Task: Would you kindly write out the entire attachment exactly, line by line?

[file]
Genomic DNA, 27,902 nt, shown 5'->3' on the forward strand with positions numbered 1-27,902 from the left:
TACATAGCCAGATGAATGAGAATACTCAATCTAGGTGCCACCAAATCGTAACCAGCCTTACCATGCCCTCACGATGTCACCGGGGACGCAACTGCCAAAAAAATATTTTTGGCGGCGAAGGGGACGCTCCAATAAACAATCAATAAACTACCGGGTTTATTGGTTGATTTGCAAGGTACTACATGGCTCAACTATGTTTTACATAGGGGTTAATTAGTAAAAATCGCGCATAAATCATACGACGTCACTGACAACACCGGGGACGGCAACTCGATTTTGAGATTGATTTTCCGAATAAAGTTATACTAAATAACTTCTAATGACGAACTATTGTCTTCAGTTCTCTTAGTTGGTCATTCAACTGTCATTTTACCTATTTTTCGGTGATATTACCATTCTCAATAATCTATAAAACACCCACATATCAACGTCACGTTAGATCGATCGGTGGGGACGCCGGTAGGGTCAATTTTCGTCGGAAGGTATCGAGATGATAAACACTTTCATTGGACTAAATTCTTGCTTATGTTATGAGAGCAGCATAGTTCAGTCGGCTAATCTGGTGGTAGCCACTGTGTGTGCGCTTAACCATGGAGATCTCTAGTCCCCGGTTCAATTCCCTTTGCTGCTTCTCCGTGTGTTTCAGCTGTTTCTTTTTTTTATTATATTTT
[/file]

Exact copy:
Genomic DNA, 27,902 nt, shown 5'->3' on the forward strand with positions numbered 1-27,902 from the left:
TACATAGCCAGATGAATGAGAATACTCAATCTAGGTGCCACCAAATCGTAACCAGCCTTACCATGCCCTCACGATGTCACCGGGGACGCAACTGCCAAAAAAATATTTTTGGCGGCGAAGGGGACGCTCCAATAAACAATCAATAAACTACCGGGTTTATTGGTTGATTTGCAAGGTACTACATGGCTCAACTATGTTTTACATAGGGGTTAATTAGTAAAAATCGCGCATAAATCATACGACGTCACTGACAACACCGGGGACGGCAACTCGATTTTGAGATTGATTTTCCGAATAAAGTTATACTAAATAACTTCTAATGACGAACTATTGTCTTCAGTTCTCTTAGTTGGTCATTCAACTGTCATTTTACCTATTTTTCGGTGATATTACCATTCTCAATAATCTATAAAACACCCACATATCAACGTCACGTTAGATCGATCGGTGGGGACGCCGGTAGGGTCAATTTTCGTCGGAAGGTATCGAGATGATAAACACTTTCATTGGACTAAATTCTTGCTTATGTTATGAGAGCAGCATAGTTCAGTCGGCTAATCTGGTGGTAGCCACTGTGTGTGCGCTTAACCATGGAGATCTCTAGTCCCCGGTTCAATTCCCTTTGCTGCTTCTCCGTGTGTTTCAGCTGTTTCTTTTTTTTATTATATTTT